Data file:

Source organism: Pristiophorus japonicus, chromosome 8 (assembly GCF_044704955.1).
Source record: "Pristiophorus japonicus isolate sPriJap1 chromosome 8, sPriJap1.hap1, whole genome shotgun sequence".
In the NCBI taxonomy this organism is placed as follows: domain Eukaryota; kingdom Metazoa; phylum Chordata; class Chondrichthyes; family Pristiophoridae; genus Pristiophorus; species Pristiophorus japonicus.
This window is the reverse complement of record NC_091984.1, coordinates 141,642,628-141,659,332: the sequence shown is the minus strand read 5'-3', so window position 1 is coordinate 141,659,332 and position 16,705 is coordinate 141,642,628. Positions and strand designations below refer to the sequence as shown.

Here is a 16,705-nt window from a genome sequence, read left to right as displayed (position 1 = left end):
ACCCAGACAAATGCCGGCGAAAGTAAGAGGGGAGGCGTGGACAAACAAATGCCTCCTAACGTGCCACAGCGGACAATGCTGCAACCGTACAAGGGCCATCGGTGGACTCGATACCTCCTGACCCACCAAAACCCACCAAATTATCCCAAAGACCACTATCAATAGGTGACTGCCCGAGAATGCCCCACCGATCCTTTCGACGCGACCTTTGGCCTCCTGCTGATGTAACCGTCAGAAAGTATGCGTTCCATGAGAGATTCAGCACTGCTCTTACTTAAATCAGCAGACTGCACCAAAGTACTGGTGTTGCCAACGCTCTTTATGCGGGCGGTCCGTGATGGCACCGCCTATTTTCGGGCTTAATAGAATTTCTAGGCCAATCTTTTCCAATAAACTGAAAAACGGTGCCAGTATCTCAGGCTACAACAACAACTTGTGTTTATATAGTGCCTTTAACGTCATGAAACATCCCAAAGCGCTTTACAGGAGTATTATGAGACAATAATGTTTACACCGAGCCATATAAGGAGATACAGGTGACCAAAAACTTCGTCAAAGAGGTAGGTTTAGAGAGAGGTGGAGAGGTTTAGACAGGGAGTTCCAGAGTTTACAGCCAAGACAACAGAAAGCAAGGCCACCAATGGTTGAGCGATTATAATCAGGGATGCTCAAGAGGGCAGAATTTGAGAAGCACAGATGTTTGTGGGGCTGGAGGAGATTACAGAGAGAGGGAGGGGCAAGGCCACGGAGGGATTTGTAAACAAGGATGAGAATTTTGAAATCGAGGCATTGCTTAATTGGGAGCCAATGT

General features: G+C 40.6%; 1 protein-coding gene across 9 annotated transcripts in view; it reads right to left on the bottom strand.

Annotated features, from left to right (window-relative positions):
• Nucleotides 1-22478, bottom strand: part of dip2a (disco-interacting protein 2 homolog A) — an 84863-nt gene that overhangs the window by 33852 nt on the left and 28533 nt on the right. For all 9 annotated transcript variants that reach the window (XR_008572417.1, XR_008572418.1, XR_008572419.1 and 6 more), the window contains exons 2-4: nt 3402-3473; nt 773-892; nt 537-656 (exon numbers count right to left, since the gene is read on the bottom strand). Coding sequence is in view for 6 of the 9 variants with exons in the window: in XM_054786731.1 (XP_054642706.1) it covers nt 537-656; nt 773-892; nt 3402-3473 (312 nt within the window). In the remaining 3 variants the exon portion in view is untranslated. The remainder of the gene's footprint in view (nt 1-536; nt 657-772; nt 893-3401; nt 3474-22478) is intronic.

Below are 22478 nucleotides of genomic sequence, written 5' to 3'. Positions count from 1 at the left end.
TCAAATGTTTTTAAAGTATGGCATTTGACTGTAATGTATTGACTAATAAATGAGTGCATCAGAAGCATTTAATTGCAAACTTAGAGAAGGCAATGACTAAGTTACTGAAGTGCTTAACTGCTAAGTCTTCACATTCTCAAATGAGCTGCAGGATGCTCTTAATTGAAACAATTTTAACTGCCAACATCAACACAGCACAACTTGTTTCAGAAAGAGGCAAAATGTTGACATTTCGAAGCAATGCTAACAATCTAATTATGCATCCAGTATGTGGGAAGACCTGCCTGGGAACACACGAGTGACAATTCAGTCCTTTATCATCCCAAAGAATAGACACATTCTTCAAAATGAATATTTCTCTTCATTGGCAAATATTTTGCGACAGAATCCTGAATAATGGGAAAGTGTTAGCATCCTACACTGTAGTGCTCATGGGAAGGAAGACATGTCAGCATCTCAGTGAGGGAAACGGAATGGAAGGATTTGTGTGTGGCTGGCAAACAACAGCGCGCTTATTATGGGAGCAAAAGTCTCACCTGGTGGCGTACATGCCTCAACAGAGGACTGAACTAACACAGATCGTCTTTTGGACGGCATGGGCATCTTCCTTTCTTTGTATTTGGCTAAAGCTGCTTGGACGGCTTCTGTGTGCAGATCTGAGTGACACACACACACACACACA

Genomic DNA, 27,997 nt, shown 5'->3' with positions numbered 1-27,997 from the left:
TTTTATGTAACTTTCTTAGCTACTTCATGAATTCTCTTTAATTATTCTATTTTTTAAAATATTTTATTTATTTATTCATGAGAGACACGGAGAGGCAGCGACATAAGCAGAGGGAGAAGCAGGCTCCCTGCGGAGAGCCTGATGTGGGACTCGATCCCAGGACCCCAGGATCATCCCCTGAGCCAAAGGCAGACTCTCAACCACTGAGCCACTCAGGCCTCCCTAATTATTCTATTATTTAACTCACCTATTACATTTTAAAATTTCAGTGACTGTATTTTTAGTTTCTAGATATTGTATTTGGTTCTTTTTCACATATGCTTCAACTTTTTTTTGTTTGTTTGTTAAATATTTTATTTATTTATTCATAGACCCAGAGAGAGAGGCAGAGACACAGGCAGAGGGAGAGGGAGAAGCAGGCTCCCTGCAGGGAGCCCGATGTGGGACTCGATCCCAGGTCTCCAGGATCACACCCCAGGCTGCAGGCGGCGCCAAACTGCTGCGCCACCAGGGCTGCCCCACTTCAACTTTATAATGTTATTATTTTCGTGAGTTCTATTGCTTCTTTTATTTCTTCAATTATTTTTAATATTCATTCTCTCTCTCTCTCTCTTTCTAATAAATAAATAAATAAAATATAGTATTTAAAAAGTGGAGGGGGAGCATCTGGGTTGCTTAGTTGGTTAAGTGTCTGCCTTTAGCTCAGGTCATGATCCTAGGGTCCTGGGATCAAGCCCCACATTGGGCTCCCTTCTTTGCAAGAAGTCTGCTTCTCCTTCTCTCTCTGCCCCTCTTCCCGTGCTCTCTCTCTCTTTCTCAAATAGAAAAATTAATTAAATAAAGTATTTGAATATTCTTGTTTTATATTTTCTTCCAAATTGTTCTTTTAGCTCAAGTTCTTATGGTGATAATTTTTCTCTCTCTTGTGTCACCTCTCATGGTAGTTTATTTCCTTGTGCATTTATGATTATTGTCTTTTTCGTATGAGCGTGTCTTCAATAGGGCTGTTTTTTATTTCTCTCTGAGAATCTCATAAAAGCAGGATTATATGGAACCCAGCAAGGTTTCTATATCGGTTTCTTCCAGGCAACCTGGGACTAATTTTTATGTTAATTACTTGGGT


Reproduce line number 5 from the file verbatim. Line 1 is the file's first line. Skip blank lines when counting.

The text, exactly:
Here is a 16,705-nt window from a genome sequence, read left to right as displayed (position 1 = left end):